➽ Chapter Twenty-Four:
Listen, I don’t mean to laugh, but Gale trying to get Katniss to shoot him and her being like “no, you’ll be fine” and lets the capitol take him sent me a little bit, I am sorry. But we get to see how Snow has tried to protect himself by barricading the capitol with children, because he is banking on no one being cruel enough to kill them while trying to get him. But, parachutes come and… when I say this is the most harrowing and fucked up thing in this book… I mean it. The way these parachutes have been seen as a symbol of hope and healing for the recipients who get them in the hunger games, so the kids are happy to see them…. Only to have them explode and kill them, like… truly I don’t even have words for how heartbreaking that is to read and think about. But then, to add more heartbreak, Katniss sees a braid and a duck tail and… I truly am crying typing this. All this, everything, Katniss being selfless, Katniss willing to do everything to protect her sister, Katniss proving over and over she will do anything, only for the resistance to kill her so heartlessly. I truly weep. Prim’s death truly will always stick with me, and it is why I was impacted so viscerally when rereading The Hunger Games earlier this year and seeing the foreshadowing in that very first chapter.

➽ Chapter Twenty-Five:
Katniss is told that she is “lucky” to be alive after the bombs detonated, but she truly feels lost and that everything feels a little hopeless even now at the end of this war. Snow is to be executed, but Katniss visits him and she realizes that he is not the one who killed the children and Prim.

➽ Chapter Twenty-Six:
Katniss is questioning everything, including who chose to put a 13-year-old in combat. She goes to talk to Haymitch, but he is drunk. Katniss is stuck with her own thoughts, thinking about what life would have been like without the games, and if her and Gale ran away from District 12. She is also very much questioning if it was Gale’s bomb that killed Prim, and she knows she will question that for the rest of her life. But once she thinks at least everything is over, Coin states that she wants one last hunger games, for revenge, and it will star the kids of the people who were for the capitol. Katniss is supposed to be the one to finally execute Snow, but when her arrow flies, it flies straight into Coin, killing her and her idea for a new plan for evil.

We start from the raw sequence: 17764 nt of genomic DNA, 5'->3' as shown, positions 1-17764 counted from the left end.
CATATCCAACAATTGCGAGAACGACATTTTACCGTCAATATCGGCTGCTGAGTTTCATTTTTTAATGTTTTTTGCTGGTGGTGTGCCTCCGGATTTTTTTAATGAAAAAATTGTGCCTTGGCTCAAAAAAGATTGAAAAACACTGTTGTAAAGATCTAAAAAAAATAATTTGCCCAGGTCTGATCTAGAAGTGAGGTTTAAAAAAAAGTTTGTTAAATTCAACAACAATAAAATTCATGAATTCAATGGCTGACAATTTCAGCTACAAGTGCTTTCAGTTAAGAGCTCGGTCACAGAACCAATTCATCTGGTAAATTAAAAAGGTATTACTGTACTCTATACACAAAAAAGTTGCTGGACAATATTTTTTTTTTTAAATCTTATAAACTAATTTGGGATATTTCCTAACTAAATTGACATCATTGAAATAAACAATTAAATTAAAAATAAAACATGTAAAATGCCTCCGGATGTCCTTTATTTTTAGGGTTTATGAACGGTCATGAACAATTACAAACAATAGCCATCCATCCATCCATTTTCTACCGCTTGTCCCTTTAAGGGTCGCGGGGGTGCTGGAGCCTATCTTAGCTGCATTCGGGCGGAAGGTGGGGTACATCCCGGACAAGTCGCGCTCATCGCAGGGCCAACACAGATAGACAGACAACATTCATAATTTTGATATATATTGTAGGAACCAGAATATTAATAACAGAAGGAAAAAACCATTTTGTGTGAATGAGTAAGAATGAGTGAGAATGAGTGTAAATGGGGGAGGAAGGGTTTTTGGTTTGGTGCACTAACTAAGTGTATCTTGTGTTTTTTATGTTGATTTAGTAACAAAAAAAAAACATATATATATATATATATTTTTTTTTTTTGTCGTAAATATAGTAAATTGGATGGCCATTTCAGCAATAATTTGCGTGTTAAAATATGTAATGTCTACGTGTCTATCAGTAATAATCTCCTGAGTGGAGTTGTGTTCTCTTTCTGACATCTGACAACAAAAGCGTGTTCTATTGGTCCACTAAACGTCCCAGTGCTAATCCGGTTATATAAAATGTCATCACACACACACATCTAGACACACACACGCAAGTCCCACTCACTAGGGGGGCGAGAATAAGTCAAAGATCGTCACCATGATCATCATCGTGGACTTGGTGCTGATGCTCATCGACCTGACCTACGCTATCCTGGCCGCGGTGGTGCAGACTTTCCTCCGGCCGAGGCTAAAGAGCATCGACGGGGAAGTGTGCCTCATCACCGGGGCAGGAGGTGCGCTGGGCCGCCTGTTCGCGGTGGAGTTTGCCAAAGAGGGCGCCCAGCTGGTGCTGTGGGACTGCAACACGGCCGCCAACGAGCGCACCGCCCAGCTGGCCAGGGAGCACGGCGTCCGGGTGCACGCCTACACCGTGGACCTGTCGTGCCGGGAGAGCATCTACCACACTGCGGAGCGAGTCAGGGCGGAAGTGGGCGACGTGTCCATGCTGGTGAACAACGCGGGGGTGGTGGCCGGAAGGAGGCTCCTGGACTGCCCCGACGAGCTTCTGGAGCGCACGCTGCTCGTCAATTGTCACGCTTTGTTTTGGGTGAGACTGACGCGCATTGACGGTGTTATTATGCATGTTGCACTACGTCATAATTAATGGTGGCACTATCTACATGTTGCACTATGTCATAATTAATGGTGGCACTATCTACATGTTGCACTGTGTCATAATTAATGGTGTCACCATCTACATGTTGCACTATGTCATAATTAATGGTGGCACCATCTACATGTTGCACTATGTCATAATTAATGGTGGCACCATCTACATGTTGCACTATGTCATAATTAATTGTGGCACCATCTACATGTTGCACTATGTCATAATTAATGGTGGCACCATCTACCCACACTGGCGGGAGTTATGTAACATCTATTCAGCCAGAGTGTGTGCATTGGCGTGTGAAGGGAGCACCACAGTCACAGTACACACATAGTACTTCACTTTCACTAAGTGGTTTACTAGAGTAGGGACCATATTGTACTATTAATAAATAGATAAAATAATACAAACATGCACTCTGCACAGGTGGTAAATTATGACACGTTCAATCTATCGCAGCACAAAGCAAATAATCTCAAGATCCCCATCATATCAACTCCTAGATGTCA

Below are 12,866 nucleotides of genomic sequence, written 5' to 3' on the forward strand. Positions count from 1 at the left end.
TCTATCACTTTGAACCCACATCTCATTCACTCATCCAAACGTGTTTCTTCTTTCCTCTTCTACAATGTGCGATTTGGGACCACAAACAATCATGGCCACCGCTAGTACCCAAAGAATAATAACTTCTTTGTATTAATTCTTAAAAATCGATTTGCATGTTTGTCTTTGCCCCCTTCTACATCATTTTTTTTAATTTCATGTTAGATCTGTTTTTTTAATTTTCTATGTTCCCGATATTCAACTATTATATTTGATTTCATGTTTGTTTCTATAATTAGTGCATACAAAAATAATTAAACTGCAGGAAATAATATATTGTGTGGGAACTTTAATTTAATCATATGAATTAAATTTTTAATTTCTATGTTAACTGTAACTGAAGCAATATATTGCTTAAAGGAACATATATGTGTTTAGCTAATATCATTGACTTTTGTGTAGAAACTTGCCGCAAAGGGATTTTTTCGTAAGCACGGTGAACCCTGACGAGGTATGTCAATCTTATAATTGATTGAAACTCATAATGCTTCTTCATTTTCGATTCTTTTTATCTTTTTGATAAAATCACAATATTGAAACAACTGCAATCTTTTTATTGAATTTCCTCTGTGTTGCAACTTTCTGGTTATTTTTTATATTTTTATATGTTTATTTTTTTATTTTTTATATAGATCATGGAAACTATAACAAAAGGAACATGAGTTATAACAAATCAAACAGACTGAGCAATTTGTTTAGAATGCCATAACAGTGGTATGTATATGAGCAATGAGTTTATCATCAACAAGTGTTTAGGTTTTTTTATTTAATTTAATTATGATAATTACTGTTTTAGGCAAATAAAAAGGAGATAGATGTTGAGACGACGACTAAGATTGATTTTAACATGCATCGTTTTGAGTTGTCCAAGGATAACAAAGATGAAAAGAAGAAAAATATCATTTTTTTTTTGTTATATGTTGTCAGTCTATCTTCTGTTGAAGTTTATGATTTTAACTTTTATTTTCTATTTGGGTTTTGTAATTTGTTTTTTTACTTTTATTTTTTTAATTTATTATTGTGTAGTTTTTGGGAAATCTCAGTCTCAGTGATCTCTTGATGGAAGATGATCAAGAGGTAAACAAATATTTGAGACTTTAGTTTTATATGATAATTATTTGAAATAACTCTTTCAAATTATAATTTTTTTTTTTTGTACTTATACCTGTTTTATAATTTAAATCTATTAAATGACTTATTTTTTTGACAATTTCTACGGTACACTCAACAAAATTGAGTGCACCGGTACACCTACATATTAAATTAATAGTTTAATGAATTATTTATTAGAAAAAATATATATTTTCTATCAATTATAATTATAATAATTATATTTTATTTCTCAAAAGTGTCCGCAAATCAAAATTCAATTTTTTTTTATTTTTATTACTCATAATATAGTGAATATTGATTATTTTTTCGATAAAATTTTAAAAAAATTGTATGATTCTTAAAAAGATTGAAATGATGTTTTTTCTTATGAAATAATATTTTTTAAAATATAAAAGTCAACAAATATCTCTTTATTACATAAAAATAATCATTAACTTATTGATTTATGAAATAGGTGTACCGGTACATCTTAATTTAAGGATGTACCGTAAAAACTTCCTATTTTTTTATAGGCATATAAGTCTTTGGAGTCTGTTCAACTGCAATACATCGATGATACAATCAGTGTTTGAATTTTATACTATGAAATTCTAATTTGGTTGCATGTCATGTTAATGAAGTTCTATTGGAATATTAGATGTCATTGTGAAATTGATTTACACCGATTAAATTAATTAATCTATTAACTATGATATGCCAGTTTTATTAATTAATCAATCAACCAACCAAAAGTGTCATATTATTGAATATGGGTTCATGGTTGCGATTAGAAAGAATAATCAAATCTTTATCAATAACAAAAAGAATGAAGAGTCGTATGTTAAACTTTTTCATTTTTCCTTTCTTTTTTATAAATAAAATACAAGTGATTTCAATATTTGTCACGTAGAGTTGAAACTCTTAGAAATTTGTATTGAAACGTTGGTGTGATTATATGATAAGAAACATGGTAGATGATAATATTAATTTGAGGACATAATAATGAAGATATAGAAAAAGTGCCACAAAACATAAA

➽ Chapter Twenty-Seven:
Katniss is captured and thinking of suicide. She learns that the people “crushed” Snow to death, and maybe not ripped him apart like in the movie. But we get to see Katniss grieving and finally feeling like she can grieve unapologetically for everyone she has lost, Prim, Rue, Cinna, Finnick, everyone. We also learn that Annie and Finnick got pregnant before he passed away, and maybe that is a new symbol of hope.

➽ Epilogue:
Katniss and Peeta have two kids, and it took Katniss a very long time to actually have them, even though Peeta really wanted them from the start. The games are still over, but we see the grief and PTSD will always be in their lives. And even though they are trying to do the best for their kids, it haunts them that they are playing on a graveyard they will never fully understand.

Truly, this series is haunting and there are a lot of parallels that can easily and obviously be made to the world we are living in 2020. My heart does go out to Katniss and I do really like her as a character. I do feel like the series got a little less and less enjoyable as they went on, but the basic premise is just so unique and solid and really helped start the dystopian (and YA) surge. And Katniss and Prim’s relationship just really settles heavy in my heart, and it truly makes you think about a lot of things you’d be willing to do for the people you love. I do still giggle at the people who ship Katniss and Gale, because they must really like eating crumbs and my heart goes out to them too. But Finnick and Cinna are truly the brightest shining lights for me, and I’m so sad Suzanne Collins didn’t give us a proper spinoff of their past! But maybe one day.